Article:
The Best Pet of All


Portland is a great place to call home — for dogs, cats, people, or parakeets.  It consistently tops the list for those rating “pet friendliest cities” because members of this community deeply love their animals, and they want to provide the best for them.  The people of this city spend a great deal of time researching, pondering, and discussing “what is the best” when it comes to pet food, toys, medicine, exercise . . . and the list goes on.  These questions eventually come to be asked of a veterinarian.  To be honest, while we enjoy discussing the merits of types of nutrition or medicine to keep pets healthy, there is one question that is universally dreaded:  “What is the best pet to get?”

As with much comparison shopping aimed at getting “the best” of a pet product or service, deciding which pet might be best comes down to asking a person or family what is best for them.  Due diligence in this area calls for hard questions:  What is my lifestyle? (active or sedentary or in-between).  Where do I live? (apartment or suburb or farm).  What do I do? (work from home or travel for business).  Other considerations include whether a family member has certain allergies (reptiles are an option for the violently animal-dander-allergic person) or certain fears (in this slither-phobic situation a snake is NOT a good choice — stick to fuzzy bunnies).  For parents whose children have seen the latest Disney movie and come home begging for a pet, I want to give a shout out to the PBSKIDS website “Which pet is right for you?”  This site asks thoughtful questions AND asks children to consider many aspects of pet ownership, from the time they’ll have to devote to the pets to the ways they can show that they are responsible enough to have a pet.  This makes a veterinarian AND a parent very happy — and yes, it is required reading in this family.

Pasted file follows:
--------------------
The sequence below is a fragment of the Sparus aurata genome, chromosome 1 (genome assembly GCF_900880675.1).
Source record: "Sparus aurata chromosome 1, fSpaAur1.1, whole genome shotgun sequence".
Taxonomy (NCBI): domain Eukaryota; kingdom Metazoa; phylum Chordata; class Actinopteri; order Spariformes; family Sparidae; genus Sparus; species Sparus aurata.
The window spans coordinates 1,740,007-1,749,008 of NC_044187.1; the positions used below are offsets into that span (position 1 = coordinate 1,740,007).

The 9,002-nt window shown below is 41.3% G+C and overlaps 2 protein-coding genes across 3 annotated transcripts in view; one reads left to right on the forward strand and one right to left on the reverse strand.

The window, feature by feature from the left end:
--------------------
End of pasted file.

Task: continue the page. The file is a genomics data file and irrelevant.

After all that research into yourself and the type of pets you may want, all bets on “what will be the best pet for me” are off.  That’s because, after decades of viewing the human-animal bond at its best (and worst), I have found that intangibles play a huge role in successful pet-person relationships, just like those of people-people — reaching beyond lifestyle factors.  For example, some people want pets that go hand-in-hand with their own personalities, maybe one that is equally smart, stubborn, or charming.  Or they’re seeking a type of relationship with a pet — one that is achingly aloof (a Tabby cat that’s always just beyond reach), or doggedly inseparable (dedicated hound that plods one step behind).  Or, honestly, there are pet owners seeking a look they find appealing:  cute, quirky, exotic, or silly.